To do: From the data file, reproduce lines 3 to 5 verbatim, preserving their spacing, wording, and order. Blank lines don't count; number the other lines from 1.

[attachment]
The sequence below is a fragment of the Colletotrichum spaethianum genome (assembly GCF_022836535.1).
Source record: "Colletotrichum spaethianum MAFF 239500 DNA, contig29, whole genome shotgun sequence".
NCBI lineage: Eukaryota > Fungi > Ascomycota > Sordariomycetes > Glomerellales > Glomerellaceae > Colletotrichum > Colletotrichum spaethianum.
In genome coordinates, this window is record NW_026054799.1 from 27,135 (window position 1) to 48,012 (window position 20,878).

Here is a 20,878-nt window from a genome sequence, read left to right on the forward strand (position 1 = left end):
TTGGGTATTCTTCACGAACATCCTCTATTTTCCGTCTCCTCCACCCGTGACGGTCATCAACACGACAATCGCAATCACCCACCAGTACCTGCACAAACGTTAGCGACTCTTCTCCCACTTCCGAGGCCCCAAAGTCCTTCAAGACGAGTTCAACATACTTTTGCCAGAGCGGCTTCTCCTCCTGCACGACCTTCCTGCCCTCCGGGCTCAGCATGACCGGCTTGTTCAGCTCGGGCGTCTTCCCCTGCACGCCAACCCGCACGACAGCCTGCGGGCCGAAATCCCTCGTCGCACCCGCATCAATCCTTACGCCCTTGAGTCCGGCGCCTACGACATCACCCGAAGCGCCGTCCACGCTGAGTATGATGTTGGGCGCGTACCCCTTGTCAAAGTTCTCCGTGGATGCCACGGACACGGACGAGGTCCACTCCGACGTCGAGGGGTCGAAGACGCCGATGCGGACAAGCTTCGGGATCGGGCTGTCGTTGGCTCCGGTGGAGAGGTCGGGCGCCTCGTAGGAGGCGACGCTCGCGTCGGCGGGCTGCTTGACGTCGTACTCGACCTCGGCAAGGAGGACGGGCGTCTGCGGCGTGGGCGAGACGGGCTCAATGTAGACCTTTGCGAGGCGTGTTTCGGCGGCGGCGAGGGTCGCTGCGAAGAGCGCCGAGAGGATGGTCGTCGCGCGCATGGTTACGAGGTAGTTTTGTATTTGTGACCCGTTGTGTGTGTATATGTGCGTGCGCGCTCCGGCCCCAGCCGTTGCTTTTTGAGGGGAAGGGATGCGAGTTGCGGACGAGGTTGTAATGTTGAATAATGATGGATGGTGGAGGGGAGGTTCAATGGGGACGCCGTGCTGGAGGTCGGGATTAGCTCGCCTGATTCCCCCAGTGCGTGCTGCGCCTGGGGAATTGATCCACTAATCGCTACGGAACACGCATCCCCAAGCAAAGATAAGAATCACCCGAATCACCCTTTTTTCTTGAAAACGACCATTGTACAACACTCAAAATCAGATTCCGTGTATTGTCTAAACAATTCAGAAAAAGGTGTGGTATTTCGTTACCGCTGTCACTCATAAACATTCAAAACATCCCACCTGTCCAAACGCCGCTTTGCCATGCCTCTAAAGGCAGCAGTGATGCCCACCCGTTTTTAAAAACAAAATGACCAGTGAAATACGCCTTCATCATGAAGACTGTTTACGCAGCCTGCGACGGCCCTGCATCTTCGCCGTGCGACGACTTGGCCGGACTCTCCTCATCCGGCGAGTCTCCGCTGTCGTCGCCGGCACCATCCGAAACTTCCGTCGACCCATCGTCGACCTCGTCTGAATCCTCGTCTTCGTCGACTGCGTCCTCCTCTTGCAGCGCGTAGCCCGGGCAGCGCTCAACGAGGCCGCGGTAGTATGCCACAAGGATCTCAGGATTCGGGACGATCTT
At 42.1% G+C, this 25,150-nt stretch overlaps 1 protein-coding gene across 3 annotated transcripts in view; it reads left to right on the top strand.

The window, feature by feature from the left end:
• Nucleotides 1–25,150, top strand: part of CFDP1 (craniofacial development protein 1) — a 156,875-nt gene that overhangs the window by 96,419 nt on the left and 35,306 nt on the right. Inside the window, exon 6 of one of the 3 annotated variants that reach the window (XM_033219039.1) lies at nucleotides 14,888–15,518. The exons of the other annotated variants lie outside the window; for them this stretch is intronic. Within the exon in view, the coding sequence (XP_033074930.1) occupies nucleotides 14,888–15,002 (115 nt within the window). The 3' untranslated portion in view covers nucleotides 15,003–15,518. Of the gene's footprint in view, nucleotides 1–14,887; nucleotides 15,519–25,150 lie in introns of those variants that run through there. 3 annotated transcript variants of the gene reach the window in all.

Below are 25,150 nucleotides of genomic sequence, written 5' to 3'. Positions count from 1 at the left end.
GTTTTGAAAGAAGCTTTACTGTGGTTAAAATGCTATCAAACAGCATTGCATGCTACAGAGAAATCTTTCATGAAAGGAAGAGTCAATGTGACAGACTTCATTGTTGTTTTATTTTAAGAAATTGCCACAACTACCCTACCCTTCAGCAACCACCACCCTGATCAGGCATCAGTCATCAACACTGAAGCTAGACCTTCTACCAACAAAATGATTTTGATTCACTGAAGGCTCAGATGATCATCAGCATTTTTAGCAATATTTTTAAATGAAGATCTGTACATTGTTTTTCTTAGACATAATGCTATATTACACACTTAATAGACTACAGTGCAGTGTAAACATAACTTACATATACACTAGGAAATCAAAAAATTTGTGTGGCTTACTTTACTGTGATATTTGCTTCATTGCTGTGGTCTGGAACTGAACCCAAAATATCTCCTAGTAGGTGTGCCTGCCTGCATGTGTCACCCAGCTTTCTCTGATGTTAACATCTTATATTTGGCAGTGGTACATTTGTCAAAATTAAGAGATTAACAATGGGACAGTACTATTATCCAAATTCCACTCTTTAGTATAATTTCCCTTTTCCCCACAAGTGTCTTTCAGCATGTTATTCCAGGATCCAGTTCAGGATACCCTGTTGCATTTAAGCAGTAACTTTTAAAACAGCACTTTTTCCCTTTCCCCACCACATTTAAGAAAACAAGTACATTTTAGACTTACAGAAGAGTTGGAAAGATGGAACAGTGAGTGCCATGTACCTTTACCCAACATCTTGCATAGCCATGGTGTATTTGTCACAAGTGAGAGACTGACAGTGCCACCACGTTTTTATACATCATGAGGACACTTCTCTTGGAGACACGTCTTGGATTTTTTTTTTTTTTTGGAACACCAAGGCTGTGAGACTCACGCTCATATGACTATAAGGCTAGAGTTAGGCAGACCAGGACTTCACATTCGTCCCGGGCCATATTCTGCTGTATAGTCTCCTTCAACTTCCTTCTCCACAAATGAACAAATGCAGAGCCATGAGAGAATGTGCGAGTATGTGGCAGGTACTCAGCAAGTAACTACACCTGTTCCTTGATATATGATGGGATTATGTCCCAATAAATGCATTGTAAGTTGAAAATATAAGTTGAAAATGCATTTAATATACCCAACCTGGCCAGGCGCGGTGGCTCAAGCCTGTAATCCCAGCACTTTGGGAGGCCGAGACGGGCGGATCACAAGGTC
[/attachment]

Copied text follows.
NCBI lineage: Eukaryota > Fungi > Ascomycota > Sordariomycetes > Glomerellales > Glomerellaceae > Colletotrichum > Colletotrichum spaethianum.
In genome coordinates, this window is record NW_026054799.1 from 27,135 (window position 1) to 48,012 (window position 20,878).

Here is a 20,878-nt window from a genome sequence, read left to right on the forward strand (position 1 = left end):